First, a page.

Shannon Brink

Shannon Brink ’09, MPA ’13, a native of Denver, Colo., graduated magna cum laude and Phi Beta Kappa from the Woodrow Wilson School with certificates in Latin American and environmental studies. As an undergraduate, Brink was deeply involved with Princeton’s chapter of Engineers Without Borders, serving as co-president, secretary and manager of projects in Peru. Brink also studied at the Pontificia Universidad Católica in Santiago, Chile, where she began research on her thesis on the Inter-American Foundation. While in SINSI, she interned with the Millennium Challenge Corporation in Washington, D.C., and Nicaragua. She was a fellow at the USAID mission in Lima, Peru, where she specialized in economic growth and environment programs, as well as public-private partnerships and communications. Fluent in Spanish and proficient in Portuguese, Brink spent the summer of 2012 at the U.S. embassy in Quito. She graduated in June 2013 and was sworn in as a Foreign Service Officer in January 2014 with a first posting to Santo Domingo. As an economic officer, she looks forward to promoting sustainable economic growth and environmental policies in developing countries.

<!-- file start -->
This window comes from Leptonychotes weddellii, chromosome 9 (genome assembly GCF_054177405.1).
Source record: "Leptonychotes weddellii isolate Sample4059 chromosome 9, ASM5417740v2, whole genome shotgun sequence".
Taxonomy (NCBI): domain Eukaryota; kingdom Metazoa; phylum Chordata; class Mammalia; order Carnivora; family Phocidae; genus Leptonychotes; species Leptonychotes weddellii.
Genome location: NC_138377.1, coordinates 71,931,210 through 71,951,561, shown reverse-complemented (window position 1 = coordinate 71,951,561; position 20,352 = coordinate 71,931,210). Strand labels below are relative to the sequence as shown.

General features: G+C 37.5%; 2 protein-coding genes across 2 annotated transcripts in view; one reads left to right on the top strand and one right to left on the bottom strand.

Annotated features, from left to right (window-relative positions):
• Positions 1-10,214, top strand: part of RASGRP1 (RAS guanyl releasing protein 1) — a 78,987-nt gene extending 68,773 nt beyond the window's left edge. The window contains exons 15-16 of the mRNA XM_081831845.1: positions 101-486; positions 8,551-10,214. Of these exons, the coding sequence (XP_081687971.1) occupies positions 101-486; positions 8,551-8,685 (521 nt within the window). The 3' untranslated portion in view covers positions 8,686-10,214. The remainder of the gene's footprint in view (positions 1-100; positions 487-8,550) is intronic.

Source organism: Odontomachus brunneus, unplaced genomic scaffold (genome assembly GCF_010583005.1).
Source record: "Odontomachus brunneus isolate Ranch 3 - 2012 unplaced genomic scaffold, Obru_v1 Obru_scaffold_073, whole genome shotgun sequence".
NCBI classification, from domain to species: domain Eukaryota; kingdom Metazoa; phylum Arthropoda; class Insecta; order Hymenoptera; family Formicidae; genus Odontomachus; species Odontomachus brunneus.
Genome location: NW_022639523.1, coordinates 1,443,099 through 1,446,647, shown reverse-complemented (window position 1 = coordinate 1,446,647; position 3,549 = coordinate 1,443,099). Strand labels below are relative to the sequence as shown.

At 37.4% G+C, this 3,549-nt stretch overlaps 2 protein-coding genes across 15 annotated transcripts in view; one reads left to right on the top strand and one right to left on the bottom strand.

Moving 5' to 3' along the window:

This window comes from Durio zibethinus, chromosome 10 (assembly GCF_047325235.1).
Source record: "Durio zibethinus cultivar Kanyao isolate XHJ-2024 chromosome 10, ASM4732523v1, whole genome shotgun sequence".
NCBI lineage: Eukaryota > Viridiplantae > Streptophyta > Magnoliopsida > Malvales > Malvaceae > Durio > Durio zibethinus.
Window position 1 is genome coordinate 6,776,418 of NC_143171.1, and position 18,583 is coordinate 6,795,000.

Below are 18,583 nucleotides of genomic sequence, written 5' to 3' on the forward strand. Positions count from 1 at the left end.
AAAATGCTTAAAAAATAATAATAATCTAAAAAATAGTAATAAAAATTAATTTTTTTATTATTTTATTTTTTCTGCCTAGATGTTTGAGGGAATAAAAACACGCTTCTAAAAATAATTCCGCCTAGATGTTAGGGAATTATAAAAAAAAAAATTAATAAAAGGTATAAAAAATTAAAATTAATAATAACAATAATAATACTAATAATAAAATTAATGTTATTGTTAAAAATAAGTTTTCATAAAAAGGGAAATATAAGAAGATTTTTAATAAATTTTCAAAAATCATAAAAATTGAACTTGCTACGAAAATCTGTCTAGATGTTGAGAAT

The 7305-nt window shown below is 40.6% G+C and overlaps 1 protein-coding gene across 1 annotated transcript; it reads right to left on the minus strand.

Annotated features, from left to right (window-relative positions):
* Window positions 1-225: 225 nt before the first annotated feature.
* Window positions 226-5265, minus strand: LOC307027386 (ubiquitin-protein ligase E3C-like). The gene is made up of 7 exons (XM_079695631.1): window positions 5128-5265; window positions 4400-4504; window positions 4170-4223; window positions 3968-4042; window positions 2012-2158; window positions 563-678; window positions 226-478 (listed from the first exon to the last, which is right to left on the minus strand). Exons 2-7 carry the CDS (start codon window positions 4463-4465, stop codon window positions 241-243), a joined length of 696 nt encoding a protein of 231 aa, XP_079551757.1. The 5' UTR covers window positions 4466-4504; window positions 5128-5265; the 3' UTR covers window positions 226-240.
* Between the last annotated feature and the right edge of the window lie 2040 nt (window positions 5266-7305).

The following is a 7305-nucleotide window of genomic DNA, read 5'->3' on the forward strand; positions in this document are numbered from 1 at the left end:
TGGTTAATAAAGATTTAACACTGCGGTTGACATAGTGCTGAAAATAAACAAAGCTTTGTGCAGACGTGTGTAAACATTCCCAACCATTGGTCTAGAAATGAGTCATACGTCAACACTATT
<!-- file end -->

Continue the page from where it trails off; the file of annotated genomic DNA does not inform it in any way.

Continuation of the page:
It can be difficult to break into federal agencies because many require at least a master’s degree. Through SINSI, I’ve had unparalleled opportunity to start my career with USAID. With SINSI’s flexibility, I’ve had the opportunity to work directly with USAID contractors on project implementation and at the USAID mission in Lima, Peru, where I have been fully integrated into policy planning, implementation and reporting. From working with project beneficiaries in the field to staff support to the U.S. ambassador, I’ve had a chance to learn about the technical, political and administrative operations at USAID and evaluate whether it is the right career for me. When I explain my job to my colleagues at USAID, many are a little envious and wish they had had similar opportunities early in their careers. Their positive reactions about SINSI and the types of positions it makes accessible to students underscores my incredible fortune as a Scholar to work with and learn from experienced career foreign service officers while taking real responsibility for the day-to-day implementation of USAID programs.